Calgary’s first ‘hackerspace’ redefines organized creativity
Journeying into the industrial sector just east of Barlow Trail, the first visit to Protospace can be a bit daunting.
Between rows of hermetic, square buildings, isolated from any appearance of human touch, the space’s one defining feature is a cute little folding sign wearing the neon logo, signaling that you are not, in fact, lost.
Upon entering the warehouse (through the back door, as per the request of another cute little sign), that sense of alienation is renewed. What are these machines? What is all this stuff on the wall? Is something burning? Several seconds later, however, you are greeted by someone, usually bearded, sometimes in a white lab coat, who recognizes your look of abject terror.
Relax, their tone suggests. Yes, something is burning, and no, it is not an accident – some members made their own smelter. For what it’s worth, you are not the only person to feel this way. When Valerie Roney (yes, a girl, there are several here) first came to this free-forming mix of engineers, students, artists and general curiosity-seekers, she knew little about technology, or nearly anything related to what people do in this space.
And even to the people who come here, that question has no definite answer. One thing is for certain, though, these are popping up everywhere. With hackerspaces in Seattle, Berlin, Utrecht, Chicago, Saskatoon and virtually any other sizeable city, it seems the need for an open place with no real restrictions on what you can do or make is a very common desire.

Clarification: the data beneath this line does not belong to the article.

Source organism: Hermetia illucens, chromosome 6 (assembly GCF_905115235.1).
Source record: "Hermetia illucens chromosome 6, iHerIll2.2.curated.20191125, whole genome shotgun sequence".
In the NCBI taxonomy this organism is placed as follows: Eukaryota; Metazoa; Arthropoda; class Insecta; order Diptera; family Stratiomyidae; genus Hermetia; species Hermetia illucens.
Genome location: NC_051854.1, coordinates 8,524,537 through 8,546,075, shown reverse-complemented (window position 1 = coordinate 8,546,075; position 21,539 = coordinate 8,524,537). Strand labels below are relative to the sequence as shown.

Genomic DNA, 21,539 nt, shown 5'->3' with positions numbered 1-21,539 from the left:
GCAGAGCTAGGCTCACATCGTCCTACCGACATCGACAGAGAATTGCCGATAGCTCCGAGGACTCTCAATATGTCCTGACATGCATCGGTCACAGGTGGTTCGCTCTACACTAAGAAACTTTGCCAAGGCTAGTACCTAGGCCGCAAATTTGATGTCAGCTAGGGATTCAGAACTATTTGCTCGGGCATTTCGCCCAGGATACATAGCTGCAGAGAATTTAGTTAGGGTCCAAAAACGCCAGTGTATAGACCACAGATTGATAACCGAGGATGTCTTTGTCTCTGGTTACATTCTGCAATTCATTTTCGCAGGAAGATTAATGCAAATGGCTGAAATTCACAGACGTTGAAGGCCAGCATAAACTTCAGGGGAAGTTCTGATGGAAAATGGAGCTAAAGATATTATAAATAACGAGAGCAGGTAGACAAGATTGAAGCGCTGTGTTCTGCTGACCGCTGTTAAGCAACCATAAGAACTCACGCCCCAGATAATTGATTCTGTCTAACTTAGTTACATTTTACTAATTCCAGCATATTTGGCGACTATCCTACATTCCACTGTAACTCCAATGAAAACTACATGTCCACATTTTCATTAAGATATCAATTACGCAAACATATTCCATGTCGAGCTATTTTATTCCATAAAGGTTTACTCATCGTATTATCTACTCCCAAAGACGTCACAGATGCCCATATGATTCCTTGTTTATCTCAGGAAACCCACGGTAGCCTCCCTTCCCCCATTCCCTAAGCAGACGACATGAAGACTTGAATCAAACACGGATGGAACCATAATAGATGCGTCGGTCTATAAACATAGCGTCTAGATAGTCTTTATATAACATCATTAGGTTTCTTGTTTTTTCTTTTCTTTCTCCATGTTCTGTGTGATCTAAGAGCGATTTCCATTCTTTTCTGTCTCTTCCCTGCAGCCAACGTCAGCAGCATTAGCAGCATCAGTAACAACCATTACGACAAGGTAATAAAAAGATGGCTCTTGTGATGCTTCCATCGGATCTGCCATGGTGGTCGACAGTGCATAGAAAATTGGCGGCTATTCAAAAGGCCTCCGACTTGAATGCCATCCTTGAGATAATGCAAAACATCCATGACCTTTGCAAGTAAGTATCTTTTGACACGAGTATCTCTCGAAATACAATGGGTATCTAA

“It’s incredibly welcoming. It’s a safe environment to learn and to be stupid,” says Roney, who was one of the first members of the space.
Meeting initially in a storefront in Eau Claire Market three years ago, Protospace, through monthly member fees of $50 and a few unnamed donators, moved into its new location last October. Andrew Preece, a consulting analyst for TELUS, and one of the space’s founders, says the size upgrade was desperately needed. “Rent for a space that is suitable for us is very expensive.”
The expensive rent comes from the space’s versatility -- they needed somewhere that could accommodate absolutely anything.
Take Lorin Briand for example. An astrophysicist by day, he needed a place away from home to work on his pet project – a series of plastic tubes and bottles filled with what he calls “growth medium” (a solution of water and assorted garden minerals) for growing algae. When pressed on his intentions for the algae, he smiles broadly, “for food.”